‘I urge you to trust sensuous details to release you from the traps of easy clichés and vague and flabby writing. Defy the odds. Work hard, and believe in the powers of the imagination. Vivid specifics are keys to freedom. Muscle-up your poems with details that surprise you; they will surprise us, too…
‘Share with us, through details, specific images. Don’t merely tell us about something. Render us through an experience, with images, sounds, and rhythm, in tight, concise lines. Don’t be vague or obscure; don’t keep the experience hidden in your cupped hands.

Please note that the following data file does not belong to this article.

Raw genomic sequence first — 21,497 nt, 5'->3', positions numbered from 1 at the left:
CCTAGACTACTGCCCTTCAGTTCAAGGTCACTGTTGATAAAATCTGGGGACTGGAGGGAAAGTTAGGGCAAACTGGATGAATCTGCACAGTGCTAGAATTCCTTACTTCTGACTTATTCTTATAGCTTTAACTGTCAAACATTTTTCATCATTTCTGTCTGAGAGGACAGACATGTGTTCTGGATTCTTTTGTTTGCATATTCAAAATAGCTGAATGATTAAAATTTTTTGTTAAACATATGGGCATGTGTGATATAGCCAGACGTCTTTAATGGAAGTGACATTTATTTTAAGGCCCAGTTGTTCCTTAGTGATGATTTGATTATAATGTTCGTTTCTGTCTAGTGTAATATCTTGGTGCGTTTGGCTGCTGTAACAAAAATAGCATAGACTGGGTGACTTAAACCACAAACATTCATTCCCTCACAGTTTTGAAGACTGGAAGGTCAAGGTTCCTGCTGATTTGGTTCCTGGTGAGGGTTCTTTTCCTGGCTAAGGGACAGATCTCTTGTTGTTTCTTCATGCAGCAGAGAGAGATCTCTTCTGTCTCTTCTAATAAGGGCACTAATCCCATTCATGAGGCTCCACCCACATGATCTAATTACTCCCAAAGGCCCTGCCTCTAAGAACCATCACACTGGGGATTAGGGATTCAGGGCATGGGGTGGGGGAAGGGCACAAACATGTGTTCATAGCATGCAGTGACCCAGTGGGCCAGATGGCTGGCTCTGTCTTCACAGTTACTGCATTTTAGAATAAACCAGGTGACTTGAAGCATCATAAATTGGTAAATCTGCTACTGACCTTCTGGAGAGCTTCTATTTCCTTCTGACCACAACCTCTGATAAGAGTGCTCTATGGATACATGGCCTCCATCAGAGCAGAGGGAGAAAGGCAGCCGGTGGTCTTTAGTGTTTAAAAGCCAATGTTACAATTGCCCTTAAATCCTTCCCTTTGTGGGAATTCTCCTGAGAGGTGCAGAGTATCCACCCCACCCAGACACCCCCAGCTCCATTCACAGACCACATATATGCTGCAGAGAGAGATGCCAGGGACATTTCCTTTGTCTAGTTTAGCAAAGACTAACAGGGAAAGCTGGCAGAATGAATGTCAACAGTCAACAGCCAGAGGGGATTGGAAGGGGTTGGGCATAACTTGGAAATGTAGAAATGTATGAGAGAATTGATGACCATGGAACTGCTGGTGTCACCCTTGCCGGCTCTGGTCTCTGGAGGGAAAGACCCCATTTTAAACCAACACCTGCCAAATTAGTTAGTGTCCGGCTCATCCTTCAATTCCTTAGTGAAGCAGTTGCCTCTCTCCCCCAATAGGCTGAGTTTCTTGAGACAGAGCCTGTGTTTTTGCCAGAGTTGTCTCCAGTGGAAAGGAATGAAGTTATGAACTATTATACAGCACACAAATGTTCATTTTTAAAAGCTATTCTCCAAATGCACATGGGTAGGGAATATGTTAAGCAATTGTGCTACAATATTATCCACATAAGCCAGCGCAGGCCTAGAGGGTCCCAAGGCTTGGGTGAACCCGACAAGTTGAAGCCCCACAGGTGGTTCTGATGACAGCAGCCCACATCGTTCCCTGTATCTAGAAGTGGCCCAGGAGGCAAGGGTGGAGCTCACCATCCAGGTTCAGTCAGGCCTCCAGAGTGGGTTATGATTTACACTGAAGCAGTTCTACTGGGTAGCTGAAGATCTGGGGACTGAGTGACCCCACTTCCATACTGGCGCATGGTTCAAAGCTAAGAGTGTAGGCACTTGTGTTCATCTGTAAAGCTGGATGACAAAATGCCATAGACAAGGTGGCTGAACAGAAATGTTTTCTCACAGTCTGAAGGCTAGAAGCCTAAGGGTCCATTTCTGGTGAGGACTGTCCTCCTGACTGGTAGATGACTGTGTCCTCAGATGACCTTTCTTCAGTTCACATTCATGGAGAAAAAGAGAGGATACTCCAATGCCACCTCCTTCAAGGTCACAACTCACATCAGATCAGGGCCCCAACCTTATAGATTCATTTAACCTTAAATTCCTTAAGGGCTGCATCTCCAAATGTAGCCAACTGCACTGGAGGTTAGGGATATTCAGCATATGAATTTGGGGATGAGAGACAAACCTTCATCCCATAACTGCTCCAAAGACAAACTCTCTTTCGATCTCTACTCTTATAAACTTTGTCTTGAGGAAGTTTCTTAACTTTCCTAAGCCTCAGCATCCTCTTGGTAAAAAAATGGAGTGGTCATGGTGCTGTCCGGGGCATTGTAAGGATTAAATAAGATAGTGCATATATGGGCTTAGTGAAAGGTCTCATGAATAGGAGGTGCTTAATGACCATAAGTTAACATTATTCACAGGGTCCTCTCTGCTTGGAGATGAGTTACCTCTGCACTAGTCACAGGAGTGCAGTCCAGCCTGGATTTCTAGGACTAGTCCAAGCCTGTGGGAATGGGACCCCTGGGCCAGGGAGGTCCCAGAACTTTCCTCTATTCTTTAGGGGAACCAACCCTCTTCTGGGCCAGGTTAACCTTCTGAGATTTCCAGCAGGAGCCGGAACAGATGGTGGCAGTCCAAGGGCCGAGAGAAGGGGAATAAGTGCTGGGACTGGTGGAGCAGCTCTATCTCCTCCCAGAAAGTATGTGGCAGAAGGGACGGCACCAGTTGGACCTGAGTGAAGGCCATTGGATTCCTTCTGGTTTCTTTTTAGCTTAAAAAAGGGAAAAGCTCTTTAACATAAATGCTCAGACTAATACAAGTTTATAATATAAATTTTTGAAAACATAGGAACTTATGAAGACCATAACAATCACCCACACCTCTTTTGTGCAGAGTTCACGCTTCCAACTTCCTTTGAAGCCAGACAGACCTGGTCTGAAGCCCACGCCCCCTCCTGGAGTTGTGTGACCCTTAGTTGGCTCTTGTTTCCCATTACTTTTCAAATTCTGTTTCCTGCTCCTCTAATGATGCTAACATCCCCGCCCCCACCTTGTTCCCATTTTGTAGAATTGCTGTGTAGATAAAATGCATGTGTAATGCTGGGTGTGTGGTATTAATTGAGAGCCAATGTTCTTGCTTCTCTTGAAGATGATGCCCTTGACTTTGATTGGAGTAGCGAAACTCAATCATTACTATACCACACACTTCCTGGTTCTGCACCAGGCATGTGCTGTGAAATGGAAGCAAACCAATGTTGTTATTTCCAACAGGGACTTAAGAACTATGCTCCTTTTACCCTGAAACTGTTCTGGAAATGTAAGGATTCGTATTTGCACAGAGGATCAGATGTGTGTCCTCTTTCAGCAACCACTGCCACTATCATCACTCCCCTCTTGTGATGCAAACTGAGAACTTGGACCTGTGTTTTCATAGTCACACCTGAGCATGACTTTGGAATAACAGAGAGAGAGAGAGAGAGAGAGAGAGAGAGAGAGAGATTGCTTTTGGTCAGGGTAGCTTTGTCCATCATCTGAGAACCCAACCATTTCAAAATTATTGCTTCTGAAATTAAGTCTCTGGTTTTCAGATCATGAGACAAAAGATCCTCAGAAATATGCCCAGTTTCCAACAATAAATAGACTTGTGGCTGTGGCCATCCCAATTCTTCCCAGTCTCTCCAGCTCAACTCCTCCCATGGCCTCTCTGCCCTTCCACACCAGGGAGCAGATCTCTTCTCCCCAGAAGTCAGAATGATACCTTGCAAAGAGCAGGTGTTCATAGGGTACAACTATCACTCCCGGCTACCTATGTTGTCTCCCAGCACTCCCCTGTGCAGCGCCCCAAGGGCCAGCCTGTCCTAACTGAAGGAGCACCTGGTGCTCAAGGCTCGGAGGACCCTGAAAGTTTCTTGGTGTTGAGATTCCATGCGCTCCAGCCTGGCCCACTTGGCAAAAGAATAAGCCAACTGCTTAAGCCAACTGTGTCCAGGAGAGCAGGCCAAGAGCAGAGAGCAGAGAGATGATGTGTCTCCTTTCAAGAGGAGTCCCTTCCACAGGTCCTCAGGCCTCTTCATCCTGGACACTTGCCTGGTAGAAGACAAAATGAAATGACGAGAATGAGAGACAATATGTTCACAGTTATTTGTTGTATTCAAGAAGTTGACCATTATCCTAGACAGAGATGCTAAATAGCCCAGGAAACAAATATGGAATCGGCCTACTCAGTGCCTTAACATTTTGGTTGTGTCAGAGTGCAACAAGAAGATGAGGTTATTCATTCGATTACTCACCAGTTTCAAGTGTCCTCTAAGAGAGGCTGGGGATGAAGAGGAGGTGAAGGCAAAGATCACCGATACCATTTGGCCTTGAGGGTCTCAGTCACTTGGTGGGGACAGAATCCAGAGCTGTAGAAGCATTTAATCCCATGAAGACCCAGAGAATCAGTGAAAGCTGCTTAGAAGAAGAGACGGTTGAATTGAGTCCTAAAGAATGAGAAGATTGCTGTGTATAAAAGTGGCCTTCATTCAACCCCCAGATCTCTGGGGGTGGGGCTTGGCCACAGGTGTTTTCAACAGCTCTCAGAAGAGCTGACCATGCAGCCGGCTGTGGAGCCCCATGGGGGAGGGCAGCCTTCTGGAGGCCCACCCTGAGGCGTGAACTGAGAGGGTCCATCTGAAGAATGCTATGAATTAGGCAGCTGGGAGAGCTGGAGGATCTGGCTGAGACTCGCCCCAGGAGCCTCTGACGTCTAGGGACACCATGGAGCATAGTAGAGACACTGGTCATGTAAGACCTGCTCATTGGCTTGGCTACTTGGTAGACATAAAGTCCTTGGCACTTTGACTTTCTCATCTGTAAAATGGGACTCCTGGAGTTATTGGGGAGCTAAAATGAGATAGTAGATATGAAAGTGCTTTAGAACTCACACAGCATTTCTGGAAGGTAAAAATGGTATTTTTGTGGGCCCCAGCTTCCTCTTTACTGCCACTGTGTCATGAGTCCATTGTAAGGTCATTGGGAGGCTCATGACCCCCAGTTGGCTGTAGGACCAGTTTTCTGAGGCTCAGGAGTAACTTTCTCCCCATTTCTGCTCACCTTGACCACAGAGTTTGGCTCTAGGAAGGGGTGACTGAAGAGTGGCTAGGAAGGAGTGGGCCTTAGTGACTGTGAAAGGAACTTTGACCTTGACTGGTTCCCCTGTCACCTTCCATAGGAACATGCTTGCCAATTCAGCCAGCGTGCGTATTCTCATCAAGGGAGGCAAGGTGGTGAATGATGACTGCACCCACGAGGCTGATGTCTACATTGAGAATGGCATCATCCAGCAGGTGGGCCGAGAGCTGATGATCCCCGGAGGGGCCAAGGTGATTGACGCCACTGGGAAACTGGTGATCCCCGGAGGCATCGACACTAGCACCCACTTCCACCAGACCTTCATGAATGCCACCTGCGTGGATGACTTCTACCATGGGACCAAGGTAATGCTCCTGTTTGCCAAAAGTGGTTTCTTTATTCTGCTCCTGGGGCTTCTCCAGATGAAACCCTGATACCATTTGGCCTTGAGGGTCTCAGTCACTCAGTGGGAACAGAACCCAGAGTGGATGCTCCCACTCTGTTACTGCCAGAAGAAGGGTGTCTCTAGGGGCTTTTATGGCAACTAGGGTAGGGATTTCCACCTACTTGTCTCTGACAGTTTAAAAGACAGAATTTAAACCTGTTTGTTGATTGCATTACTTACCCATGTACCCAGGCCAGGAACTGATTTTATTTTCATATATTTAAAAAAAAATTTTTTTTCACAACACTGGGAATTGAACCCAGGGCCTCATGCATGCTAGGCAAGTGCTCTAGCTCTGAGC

‘Appeal to the senses; give specifics, details, for intensity. Open our eyes to the splendors of your imagination; delight us. A poem is not an ink blot. Therefore, go beyond first drafts; don’t send off poems that read like statements…‘The activity itself will reward you, the doing of it, the muscle tone you develop only by effort. “Ripeness is all,” Shakespeare wrote. Work for the night is coming. Be active, ready for what you will discover. I promise three words, if you work hard: “Delight in discovery.”’
– Walt MacDonald, ‘Advice I wish I’d Been Told’
Valparaiso Poetry Review, Fall/Winter 1999-2000
Meant for poetry, it’s just as true for studio.